by Torri Wright | January 8th, 2020
The age old break down of assumption can be applied here, however, this goes beyond a general reaction. When we make assumptions, we are imposing our perspective as another person’s and failing to be person-centered. We are also failing to see “why” the behavior is present and what is the function for that person. In other words, what do they gain with the behavior and what were they trying to get before the behavior? If we step back and look past the behavior and observe the person within their natural environment and see how they interact with the world, those around them and the responses to each of those details, we begin to form a narrative that allows us to develop a hypothesis of why the behavior is there.
Assumptions are limiting, often wrong, and a self-centered way to identify behavior. While, we humans, do this daily and rarely reflect on our assumptions, we do have the capacity to step out of that, if we can become reflective and observant. Part of this process requires us to think about our own processes and why we do things the way we do. Imagine what another person’s interpretation of that might be. While it may not matter what others think, it is important to acknowledge assumptions are made all day, when/why we are late, why we choose that particular font in an email, what kind of car we drive, who we are spending our time with, why we organize our documents the way we do, or why we have little movements or sayings. Those assumptions come from someone else’s experience, not from informed information, creating a false understanding, (assumption/judgment). Getting curious and stepping out of the direct interaction to take note of what is going on for the person are there things influencing their ability to maintain regulation? Are they struggling with environmental clutter (lights, sounds, smells), does their brain process totally different than mine and if so, what does that look like?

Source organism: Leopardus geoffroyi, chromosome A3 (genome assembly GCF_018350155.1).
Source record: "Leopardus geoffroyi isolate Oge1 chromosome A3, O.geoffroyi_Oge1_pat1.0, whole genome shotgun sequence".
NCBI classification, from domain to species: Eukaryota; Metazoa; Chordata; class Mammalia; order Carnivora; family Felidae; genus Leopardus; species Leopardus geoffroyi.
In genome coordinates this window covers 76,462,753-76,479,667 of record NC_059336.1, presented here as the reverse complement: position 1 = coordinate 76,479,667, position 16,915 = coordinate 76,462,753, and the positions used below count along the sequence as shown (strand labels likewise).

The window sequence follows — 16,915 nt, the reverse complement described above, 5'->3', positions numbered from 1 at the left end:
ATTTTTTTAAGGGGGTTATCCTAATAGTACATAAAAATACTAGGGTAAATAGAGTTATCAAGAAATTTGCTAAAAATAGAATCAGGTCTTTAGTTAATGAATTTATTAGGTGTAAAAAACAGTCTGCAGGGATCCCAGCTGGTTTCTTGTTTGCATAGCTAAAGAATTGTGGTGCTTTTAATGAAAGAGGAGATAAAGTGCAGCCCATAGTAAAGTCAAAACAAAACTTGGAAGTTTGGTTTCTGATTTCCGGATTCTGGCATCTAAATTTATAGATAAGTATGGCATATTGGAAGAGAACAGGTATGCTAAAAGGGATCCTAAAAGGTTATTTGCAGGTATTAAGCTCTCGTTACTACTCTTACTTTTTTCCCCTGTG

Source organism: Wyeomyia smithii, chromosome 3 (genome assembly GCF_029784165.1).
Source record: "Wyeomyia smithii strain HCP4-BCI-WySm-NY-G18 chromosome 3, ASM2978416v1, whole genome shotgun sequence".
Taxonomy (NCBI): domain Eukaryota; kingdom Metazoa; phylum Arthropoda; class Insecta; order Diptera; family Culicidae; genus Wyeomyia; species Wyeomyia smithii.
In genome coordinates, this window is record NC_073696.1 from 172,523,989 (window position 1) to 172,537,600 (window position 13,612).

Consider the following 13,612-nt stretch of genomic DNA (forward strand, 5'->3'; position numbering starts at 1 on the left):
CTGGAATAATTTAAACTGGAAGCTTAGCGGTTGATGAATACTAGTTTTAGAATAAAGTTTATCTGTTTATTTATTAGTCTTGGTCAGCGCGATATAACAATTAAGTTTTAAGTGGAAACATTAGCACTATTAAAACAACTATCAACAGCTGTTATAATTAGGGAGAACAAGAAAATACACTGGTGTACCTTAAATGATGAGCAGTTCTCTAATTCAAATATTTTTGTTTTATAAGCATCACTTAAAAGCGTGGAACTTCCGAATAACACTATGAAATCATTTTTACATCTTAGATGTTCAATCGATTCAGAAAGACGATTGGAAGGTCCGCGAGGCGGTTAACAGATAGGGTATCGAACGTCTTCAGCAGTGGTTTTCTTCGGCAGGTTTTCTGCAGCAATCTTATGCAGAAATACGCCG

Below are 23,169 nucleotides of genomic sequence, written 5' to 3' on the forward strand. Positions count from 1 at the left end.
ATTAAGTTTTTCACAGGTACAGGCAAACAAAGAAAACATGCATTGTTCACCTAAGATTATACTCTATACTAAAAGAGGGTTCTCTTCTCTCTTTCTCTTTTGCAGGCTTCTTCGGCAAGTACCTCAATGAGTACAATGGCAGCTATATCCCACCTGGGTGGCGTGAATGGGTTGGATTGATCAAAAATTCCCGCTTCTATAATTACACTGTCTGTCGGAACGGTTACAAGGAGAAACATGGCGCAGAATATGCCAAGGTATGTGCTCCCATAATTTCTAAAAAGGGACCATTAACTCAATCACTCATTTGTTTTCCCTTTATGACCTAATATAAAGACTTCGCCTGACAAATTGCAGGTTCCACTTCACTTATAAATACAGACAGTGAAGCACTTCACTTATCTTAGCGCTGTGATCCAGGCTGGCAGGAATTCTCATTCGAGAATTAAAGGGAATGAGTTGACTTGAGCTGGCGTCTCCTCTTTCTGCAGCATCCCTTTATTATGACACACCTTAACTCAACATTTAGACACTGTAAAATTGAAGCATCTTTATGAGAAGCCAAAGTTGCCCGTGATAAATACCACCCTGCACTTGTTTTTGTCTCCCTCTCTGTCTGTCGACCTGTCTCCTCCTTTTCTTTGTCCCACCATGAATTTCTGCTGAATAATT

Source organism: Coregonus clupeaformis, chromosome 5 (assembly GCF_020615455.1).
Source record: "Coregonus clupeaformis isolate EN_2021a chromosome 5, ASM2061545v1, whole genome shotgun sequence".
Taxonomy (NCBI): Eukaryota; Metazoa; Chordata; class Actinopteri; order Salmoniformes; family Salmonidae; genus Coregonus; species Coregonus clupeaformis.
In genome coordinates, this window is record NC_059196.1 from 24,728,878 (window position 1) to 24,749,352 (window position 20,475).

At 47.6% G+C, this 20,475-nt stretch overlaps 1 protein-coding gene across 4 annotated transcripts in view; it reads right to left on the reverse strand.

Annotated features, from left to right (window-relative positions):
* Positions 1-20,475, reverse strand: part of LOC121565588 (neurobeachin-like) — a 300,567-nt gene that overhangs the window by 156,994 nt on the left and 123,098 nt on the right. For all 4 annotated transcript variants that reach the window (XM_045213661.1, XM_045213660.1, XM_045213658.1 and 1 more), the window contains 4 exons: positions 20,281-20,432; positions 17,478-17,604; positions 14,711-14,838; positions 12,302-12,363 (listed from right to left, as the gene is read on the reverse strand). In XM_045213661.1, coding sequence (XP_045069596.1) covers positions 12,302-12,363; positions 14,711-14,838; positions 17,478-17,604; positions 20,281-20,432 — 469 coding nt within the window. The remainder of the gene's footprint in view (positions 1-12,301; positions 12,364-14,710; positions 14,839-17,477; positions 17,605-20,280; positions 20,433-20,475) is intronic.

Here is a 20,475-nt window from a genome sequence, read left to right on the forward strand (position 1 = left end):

Asking questions allows us to investigate and gather information that begins to inform us of a bigger picture that takes away the notion of someone becoming dysregulated is a purposeful action. The more we observe all variables, the more solid our hypothesis becomes, leading to informed interventions and strategies.